160 homes threatened near Chelan; thousands evacuated

Up to 160 homes remain threatened by a series of wildfires that already have destroyed at least 21 houses plus several businesses, and scorched more than 100,000 acres.

Between 80 and 100 homes are at risk around the southern area of Chelan, according to Chris Schulte, manager of the team coordinating the firefighting on the Wolverine and Reach Complex fires. Additionally, as many as 60 homes are threatened by the First Creek fire, Schulte said at a Sunday news conference.

Thousands of people have been evacuated.

Emergency management officials and firefighters are dealing with limited resources and are prioritizing their operations around those structures.

“We don’t have enough resources to put this huge containment line around all the fire,” said Sgt. Kent Sisson with the Chelan County Sheriff’s Office.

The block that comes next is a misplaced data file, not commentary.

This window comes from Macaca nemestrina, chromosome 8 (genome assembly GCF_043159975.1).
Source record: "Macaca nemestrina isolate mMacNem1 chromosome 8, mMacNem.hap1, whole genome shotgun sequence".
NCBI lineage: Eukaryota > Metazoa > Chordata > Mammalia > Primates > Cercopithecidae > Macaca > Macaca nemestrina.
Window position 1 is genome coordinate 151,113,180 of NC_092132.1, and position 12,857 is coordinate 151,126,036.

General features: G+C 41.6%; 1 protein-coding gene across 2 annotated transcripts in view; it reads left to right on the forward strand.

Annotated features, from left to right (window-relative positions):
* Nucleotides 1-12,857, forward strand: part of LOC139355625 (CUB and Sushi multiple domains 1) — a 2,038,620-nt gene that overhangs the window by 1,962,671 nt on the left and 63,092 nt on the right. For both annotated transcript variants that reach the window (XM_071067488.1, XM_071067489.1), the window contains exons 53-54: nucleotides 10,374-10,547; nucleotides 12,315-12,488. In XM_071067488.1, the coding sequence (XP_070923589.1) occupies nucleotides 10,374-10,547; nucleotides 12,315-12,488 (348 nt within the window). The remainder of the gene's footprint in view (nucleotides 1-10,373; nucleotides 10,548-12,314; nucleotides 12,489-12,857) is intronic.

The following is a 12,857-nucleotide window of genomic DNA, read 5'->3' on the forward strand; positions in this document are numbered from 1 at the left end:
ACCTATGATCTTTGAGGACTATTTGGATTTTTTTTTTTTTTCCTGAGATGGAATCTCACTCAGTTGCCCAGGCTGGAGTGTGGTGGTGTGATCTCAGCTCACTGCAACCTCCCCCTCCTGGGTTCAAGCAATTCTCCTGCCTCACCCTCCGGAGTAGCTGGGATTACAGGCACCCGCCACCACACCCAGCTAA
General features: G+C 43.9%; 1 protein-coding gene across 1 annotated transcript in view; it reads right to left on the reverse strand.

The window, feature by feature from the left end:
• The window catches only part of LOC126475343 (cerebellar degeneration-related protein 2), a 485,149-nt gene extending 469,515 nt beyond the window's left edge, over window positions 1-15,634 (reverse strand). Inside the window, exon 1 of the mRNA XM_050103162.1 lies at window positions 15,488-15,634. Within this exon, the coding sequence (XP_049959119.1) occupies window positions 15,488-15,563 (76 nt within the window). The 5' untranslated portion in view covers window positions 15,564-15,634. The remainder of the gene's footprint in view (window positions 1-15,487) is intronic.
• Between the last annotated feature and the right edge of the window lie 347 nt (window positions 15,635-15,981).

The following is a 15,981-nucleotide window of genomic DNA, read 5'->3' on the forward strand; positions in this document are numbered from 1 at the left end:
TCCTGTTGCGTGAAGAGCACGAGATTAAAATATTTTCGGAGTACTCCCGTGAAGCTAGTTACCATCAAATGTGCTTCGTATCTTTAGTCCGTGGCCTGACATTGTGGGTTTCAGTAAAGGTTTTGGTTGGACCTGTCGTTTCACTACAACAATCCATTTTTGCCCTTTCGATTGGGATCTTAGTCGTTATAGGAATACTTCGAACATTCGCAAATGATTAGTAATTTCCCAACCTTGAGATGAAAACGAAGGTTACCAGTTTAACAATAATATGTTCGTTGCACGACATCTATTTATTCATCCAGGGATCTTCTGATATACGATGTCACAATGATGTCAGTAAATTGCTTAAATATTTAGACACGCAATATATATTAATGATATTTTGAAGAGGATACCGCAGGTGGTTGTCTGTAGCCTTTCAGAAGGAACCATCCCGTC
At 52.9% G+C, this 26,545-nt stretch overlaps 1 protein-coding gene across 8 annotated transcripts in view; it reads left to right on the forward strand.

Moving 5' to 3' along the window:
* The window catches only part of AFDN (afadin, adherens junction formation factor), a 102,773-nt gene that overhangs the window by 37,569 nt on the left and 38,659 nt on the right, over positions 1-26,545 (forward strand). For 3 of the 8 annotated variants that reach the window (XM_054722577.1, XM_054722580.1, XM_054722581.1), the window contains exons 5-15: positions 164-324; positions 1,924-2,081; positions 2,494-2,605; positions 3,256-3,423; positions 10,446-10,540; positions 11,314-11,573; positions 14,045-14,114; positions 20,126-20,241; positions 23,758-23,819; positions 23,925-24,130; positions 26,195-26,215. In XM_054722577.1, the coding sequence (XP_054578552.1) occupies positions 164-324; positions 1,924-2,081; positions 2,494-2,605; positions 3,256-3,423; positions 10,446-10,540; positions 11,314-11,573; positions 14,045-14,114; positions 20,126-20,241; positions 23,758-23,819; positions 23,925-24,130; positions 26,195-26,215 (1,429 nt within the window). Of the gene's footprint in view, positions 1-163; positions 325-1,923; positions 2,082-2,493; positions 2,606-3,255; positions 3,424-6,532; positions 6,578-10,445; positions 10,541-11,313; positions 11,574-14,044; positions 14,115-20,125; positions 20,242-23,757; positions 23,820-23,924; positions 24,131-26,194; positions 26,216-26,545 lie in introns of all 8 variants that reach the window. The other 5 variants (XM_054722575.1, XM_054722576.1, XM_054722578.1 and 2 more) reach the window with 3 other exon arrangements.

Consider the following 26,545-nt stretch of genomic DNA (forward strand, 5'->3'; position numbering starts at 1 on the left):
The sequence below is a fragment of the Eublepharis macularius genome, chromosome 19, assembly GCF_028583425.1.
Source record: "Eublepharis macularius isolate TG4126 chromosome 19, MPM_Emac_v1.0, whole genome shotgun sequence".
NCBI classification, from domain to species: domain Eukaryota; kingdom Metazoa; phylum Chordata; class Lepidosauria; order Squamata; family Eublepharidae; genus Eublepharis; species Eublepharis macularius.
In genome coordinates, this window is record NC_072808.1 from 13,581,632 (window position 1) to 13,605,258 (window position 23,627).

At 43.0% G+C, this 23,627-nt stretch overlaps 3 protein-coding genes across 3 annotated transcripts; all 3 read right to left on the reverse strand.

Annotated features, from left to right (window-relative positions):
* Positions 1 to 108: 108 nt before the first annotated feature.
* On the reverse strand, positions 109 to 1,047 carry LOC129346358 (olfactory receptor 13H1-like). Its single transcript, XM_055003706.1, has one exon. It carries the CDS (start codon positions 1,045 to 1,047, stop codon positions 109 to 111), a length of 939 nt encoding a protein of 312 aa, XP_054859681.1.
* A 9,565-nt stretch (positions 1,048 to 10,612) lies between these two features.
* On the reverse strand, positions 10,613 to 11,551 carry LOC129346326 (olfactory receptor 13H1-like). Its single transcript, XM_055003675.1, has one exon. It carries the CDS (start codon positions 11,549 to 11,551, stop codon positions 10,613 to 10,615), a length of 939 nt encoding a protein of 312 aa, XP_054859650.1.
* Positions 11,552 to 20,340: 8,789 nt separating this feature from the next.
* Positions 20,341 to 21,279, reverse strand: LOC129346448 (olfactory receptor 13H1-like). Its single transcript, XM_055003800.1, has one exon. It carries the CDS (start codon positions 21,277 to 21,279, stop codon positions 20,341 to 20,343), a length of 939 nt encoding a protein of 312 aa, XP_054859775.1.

Still, Schulte said, firefighters have enough resources to manage the current blazes.

The Reach complex, a series of fires around Chelan, has grown to about 54,500 acres, according a daily report by the Northwest Interagency Coordination Center. The Reach fire started as five small lightning fires that grew together on Chelan Butte and raced northwest along the southern edge of Chelan. A strong wind changed Friday afternoon, sending the fire east into south Chelan and across the Columbia River into Douglas County.

The Wolverine fire, northwest of Lucerne, has burned nearly 39,000 acres, and the First Creek fire, northwest of Chelan, has torched about 1,725 acres. The Black Canyon fire, west of Pateros, has burned 3,000 acres.

Authorities are beginning to tally the damage caused so far. Between 50 and 75 structures have been destroyed. Twenty-one of those have been confirmed as homes, according to Sisson. The fires also destroyed some businesses, including the Chelan Fruit complex and a lumber business, according to Sisson.

The loss of the businesses, especially the fruit complex, is devastating for the region, Sisson said.